• Corsair Link Integration for monitoring and adjustment of performance, noise, and OCP settings.
  • Ten year warranty: Your guarantee of reliable operation that will last across several system builds
  • RoHS Compliant

The AX860i features complete protection. Over current (OCP), over voltage (OVP), over power (OPP), under voltage (UVP) and short-circuit (SCP, tested and working) protections.

Corsair CP-9020037-NA ATX Power Supply
AC Input: 100V – 240V DC Output +3.3V +5V +12V -12V +5Vsb
Current: 15A Max Load 25A 25A 71.6A 0.5A 3.0A
Frequency: 50Hz – 60Hz Maximum Combined Wattage 125W 860W 6W 15W
Total Maximum Power: 860W


  • ATX 2.x 20+4 connector
  • Dual ESP12V 4+4
  • 6x PCIe 6+2
  • 4x SATA strand with 4 connectors
  • 4x Molex strand with 4 connectors
  • Berg strand

The cable bundle is excellent with long cables to support larger EATX chassis. All of the cables are sleeved properly using a braided sheath. The connectors are also excellent and are easy to attach. The cables seemed to be ideal in length when the AX860i was installed in our Corsair Carbide 300R chassis.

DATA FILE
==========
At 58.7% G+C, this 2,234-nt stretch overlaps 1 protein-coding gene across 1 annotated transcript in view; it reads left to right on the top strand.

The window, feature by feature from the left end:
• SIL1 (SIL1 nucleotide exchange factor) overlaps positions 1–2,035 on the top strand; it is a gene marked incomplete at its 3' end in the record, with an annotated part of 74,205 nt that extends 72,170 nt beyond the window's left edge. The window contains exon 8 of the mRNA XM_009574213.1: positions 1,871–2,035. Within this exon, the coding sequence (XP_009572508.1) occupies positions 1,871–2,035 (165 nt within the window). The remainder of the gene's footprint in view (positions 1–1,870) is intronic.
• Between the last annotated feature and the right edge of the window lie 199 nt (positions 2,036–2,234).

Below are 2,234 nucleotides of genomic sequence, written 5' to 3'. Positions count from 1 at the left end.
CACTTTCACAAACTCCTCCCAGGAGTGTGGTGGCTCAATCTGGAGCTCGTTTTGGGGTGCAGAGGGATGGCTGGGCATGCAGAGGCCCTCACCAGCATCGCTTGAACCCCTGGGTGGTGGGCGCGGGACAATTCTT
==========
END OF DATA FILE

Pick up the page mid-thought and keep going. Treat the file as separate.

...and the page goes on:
One of the PCI Express cables is 6-pin which is perfect for cards that are up to 120W of power.  The AX860i can handle a pair of 250W cards easily. The extra capacity is handy when video cards are pushed hard. Some games can push cards to 120% of TDP.


The AX860i is a very strong performer that is well suited to a modern gaming machine. The cables are sleeved to make it easier to zip-tie cables so that air flow is unimpeded. Sleeves also protect cables from abrasion that can happen with fan vibration.

Even loaded near its rating did not bother the AX860i but the fan did run hard when loaded to maximum. Voltages were all far better than the ATX specifications require. Obviously heat is the limiting factor and if the AX860i overheats the safety shutdown will activate.

We consider the AX860i to be a solid choice for a gaming machine. The single rail for power means any configuration is well provided for. The PSU can connect up anything from an old Pentium machine on up to the latest greatest rig.